Had to go to Auckland for work last week, which made for a good opportunity for photos outside in daylight, without having to wait for the weekend. (Ironically, I then didn’t get a chance to post this until the end of the weekend, but whatever.) These were taken at Browns Bay, on the North Shore, right between the shopping centre and the beach. In the rain. That’s how dedicated I am to getting photos for you, people – I stood in the rain in winter, without my coat. I even twirled in the rain, on wet and muddy grass, in high heels, in order to show off the skirt’s twirl-factor. And people nearby looked at me like I was crazy. (And a big thanks to my lovely colleague Fiona, who very nicely took the photos for me and hopefully didn’t think I was too odd.)
So, there it is, folks – my Purple Rain La Sylphide. (Why Purple Rain? Well, the dress is dark purple and black, and it was raining in the photos. And I couldn’t think of anything better. Got any better suggestions? Let me know so I can rename this dress – my naming creativity is at an all-time low this evening!) Verdict? I love it! It’s fun to wear, swirls around while you walk, the necktie looks super cute over a buttoned-up cardigan, and it was fun and easy to make. More versions of this will be made, probably quite soon.
Here’s a last twirling-in-the-rain photo, just because I like it, blurry though it is.
This is beautiful – well-done!
Thanks Donna! 🙂
nice one Kat – I love this. I’ve seen this pattern on the site and wondered what it was like on… it looks great on you.
(And I was trying to work out the view in the back of the photos… knew it looked familiar!)
Thank you! 🙂
It’s a great pattern – I recommend giving it a go.
Wow it is gorgeous! I confess I don’t much like the sample Sylphide, too washed out – I much prefer your version. And I love the name!
Why thank you! 🙂
Yes, her samples are very much fashion-magazine-spread styles. I had to think about it for a while as well, try and get an idea of what it would look like in real life…. (The length was the main thing that threw me with the samples.)
I totally love this dress and think it really suits you. But I have to say the length is great on you and not too short at all. Looking good Kat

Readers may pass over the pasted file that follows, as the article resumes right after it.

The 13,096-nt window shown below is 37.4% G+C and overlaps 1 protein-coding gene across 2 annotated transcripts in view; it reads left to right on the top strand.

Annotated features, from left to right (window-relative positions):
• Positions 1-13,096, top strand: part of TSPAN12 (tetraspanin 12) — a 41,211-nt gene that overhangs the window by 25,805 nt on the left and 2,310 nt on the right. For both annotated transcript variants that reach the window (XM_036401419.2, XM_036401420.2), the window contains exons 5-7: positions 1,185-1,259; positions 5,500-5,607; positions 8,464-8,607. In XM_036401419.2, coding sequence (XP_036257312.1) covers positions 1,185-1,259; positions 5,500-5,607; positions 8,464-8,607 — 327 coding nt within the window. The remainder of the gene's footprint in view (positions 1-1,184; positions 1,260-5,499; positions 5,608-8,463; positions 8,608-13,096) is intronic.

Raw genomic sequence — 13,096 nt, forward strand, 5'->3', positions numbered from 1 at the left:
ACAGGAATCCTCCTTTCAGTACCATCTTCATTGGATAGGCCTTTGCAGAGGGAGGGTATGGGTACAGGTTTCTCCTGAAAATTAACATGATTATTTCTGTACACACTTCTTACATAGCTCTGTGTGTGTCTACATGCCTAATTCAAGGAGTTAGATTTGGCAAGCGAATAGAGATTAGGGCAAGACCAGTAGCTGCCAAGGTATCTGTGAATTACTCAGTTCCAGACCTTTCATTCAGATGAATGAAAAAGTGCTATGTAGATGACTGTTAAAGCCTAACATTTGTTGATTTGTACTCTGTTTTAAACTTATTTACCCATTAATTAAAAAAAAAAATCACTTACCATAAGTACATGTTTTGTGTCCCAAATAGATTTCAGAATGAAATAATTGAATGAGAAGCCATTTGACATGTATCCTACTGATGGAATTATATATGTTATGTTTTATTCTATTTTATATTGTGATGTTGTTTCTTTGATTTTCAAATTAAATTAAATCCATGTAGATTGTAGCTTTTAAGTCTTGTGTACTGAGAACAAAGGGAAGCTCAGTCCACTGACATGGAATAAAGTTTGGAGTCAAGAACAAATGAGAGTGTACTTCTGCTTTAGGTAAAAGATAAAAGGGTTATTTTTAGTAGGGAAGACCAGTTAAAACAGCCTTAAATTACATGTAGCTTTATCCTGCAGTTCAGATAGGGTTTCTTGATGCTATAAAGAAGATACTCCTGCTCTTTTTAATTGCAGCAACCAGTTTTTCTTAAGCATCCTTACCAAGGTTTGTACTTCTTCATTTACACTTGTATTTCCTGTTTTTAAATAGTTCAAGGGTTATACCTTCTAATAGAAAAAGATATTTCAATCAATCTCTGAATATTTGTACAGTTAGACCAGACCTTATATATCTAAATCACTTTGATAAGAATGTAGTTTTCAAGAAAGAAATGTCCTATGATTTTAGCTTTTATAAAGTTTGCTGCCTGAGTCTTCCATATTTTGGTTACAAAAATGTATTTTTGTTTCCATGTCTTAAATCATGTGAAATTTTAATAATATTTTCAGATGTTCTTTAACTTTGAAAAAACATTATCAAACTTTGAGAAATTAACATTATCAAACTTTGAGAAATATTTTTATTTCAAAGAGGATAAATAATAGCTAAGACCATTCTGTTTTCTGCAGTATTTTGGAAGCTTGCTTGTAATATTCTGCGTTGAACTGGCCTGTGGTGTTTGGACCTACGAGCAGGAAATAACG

Aww, thank you! 🙂
(Although you may have changed your mind about the length when I was wearing it yesterday and a gust of wind caught it. I did a good Marilyn Munroe impression. Oops. Note to self – always wear with opaque tights! )
Once more tempted by the indies- you cruel thing- I couldn’t fit a hip in that brand- but you look so lovely and I love the snaps- I’ve been making many baybay outfits and discovering the joys of hammering, too!
Oh sewing with hammers, it’s oh-so-fun!! 😀 You gonna show us any of the baby outfits you’ve been making? Would love to see them! 🙂
Love this, the tie is super cute! Great job on this one 🙂
It’s very pretty in its simplicity in this plain fabric. Great make. I’m warming to this pattern, the more I see other people’s makes.
Thank you. 🙂 I really like this pattern. At first, I bought it because I’d heard good things about Papercut and wanted to see what it was all about, but admittedly wasn’t too sure about this pattern. But now – I’m completely sold! I highly recommend giving it a go. 🙂
I’m keen to try the Watson Jacket so when I puchase that I might slip this one into the basket too! 😉
Wow, looks fabulous. I was kind of put off the pattern by its shortness (and its peachiness). Both easily fixable I know, but I had difficulty seeing the potential.
I know what you mean – it took me a while to look past the shortness and give the pattern a go, too! But it’s super easy to add length to it, and totally worth it. 🙂
love your new dress.. and those shoes are awesome too 🙂
Thanks! 🙂 (They’re some of my favourite shoes. Ahhh, shoes…. I do love me some pretty shoes….)
I feel a caps lock moment coming on…AMAZING! You know I was only liking the top version of this dress but now you have me wanting to make the dress version and now I am mentally looking through my stash for an appropriate fabric, hmm, hmmm, need more sewing time! Great photos too 🙂 Yay for special locations xx
Thanks lovely lady! 🙂
Oh, you should so try making this up! I’m thinking I’m gonna start on the top version this weekend, once I decide what to make it in….
Great job! Very cute dress.